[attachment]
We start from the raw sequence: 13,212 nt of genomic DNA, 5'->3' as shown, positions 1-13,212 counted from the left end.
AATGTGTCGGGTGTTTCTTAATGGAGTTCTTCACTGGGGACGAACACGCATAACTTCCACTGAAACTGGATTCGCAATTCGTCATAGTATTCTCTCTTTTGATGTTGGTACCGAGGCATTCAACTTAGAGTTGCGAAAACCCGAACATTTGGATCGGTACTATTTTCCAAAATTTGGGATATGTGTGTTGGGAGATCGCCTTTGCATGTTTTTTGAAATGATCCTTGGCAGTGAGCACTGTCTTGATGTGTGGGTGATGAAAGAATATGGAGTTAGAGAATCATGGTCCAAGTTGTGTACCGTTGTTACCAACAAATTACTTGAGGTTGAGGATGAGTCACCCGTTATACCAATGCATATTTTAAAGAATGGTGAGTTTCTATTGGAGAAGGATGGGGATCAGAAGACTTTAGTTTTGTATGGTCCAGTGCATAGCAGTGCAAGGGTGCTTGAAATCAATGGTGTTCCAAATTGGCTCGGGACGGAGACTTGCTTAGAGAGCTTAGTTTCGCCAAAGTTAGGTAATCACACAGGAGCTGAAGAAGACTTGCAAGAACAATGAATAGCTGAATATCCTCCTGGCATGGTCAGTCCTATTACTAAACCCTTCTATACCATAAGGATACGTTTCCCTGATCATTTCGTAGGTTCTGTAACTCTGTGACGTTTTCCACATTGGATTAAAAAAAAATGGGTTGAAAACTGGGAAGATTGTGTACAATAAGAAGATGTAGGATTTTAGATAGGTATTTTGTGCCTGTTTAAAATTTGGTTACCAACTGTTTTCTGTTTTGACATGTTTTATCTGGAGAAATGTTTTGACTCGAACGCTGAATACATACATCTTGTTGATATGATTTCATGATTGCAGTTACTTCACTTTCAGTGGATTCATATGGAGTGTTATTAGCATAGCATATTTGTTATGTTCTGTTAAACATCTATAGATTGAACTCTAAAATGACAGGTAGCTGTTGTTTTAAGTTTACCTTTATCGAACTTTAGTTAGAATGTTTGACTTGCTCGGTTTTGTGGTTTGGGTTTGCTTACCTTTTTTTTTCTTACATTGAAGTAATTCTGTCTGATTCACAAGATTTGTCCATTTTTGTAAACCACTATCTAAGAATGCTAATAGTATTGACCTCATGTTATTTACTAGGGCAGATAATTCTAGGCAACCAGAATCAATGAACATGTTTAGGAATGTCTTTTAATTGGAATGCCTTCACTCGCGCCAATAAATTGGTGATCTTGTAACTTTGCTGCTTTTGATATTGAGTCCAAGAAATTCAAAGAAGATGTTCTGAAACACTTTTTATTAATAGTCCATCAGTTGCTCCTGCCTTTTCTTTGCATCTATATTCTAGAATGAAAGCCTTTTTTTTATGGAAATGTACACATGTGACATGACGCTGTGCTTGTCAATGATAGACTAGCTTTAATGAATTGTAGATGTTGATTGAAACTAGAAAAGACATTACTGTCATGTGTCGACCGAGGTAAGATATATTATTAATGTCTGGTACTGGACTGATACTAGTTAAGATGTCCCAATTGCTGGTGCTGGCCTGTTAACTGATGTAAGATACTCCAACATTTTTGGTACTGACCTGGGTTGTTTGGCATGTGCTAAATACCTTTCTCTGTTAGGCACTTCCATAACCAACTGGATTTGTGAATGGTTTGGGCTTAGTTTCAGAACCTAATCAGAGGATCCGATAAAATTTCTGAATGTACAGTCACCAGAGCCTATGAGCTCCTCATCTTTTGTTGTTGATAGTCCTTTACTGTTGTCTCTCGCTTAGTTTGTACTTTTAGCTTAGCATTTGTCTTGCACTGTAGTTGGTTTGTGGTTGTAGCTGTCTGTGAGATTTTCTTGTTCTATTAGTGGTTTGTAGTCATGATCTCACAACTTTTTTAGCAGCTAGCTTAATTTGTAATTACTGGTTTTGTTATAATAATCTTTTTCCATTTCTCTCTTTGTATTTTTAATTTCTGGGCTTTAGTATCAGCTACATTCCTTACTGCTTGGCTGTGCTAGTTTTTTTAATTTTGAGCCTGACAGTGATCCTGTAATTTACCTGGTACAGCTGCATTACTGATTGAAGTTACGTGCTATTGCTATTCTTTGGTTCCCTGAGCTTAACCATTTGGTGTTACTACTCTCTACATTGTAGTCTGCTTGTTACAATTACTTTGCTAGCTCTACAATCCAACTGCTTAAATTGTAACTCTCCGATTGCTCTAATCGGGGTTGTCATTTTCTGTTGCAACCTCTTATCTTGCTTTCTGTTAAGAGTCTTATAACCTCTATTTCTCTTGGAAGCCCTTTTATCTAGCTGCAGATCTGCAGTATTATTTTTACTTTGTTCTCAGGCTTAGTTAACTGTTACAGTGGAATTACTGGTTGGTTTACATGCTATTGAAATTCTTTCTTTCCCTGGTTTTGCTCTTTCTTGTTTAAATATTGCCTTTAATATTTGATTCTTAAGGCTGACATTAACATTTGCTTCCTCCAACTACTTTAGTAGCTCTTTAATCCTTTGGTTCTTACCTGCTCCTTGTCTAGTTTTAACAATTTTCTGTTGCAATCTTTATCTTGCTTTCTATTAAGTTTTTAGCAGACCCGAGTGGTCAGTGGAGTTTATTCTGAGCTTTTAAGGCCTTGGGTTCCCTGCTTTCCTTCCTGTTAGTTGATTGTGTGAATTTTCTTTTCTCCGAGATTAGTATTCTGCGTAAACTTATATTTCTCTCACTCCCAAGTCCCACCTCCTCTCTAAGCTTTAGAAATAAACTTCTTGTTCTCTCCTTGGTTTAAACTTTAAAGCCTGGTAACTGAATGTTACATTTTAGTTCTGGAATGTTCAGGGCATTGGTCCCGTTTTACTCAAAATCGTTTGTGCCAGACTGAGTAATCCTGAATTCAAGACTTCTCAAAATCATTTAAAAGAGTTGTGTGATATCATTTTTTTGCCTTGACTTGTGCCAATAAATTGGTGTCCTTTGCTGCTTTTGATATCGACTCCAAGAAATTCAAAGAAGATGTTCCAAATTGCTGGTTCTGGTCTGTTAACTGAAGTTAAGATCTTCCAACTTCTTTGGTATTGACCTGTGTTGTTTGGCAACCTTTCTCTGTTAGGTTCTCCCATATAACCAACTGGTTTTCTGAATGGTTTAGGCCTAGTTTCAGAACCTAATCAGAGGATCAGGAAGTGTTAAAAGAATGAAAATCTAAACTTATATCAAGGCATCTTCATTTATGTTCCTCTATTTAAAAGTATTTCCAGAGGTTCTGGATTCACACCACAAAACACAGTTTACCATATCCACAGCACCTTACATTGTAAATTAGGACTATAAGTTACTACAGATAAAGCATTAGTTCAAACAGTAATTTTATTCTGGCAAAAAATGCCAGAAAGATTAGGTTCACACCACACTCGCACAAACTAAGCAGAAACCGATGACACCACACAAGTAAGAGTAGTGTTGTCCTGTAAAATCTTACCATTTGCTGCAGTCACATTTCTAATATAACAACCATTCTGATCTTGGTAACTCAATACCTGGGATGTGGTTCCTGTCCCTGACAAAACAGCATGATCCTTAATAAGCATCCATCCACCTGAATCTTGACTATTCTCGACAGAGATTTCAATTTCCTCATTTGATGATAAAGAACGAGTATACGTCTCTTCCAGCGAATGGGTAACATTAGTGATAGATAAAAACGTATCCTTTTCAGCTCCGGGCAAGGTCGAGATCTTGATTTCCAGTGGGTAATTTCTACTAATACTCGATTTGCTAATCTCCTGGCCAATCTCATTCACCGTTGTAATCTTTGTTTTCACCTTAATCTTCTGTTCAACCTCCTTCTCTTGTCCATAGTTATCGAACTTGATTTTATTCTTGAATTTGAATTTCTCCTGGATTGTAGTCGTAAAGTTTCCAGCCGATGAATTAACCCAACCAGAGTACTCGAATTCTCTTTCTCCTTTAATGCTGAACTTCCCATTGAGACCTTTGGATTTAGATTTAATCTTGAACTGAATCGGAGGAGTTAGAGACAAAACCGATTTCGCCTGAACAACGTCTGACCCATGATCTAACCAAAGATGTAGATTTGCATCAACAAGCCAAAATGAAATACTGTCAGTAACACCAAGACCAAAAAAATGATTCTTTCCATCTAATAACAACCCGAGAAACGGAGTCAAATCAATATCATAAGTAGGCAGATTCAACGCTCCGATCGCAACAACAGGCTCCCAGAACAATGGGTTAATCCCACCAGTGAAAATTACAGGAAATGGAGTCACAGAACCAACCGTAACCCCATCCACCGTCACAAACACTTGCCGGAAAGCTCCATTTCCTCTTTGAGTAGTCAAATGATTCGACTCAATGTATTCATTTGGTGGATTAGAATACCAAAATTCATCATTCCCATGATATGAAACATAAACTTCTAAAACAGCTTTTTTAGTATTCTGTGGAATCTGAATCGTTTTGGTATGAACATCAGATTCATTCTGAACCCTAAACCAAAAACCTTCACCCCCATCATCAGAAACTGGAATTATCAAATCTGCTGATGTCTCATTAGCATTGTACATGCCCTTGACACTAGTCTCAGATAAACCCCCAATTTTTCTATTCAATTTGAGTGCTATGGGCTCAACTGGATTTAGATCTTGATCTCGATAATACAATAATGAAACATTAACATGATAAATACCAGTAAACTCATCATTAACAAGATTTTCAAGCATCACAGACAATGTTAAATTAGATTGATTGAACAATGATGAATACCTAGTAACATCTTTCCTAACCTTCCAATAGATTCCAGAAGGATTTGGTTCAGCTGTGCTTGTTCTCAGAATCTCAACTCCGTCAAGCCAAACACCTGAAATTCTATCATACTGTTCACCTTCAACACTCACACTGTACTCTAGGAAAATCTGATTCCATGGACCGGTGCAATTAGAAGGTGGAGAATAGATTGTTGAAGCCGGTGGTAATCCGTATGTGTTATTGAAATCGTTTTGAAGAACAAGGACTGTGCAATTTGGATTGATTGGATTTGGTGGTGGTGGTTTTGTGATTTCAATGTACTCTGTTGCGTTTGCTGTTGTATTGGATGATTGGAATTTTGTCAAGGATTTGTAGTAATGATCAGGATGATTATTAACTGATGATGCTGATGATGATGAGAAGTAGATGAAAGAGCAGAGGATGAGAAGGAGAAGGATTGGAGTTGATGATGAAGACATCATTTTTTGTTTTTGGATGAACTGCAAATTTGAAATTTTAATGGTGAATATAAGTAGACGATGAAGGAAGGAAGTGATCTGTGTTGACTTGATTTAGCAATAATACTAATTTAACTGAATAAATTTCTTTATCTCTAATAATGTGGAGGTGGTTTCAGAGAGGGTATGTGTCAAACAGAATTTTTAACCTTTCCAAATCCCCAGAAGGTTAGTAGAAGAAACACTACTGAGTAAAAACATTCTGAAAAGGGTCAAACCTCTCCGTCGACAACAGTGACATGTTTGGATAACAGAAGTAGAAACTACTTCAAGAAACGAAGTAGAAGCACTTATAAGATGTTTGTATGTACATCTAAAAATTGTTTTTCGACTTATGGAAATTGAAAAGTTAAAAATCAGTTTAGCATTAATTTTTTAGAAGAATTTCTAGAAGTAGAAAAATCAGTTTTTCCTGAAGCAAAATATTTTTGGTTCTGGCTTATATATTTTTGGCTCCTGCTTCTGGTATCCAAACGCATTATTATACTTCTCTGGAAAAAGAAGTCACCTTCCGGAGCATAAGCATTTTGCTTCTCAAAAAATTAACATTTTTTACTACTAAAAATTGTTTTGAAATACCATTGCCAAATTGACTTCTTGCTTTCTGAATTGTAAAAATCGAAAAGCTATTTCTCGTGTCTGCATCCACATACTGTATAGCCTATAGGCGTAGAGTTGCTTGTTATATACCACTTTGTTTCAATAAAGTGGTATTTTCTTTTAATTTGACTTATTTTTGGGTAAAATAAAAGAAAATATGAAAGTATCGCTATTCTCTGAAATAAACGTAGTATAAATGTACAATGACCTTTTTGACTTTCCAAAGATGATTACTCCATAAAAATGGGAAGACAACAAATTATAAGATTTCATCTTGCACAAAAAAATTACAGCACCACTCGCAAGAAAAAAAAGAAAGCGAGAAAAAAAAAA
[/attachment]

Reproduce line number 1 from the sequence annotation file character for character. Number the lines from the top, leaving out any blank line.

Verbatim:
We start from the raw sequence: 13,212 nt of genomic DNA, 5'->3' as shown, positions 1-13,212 counted from the left end.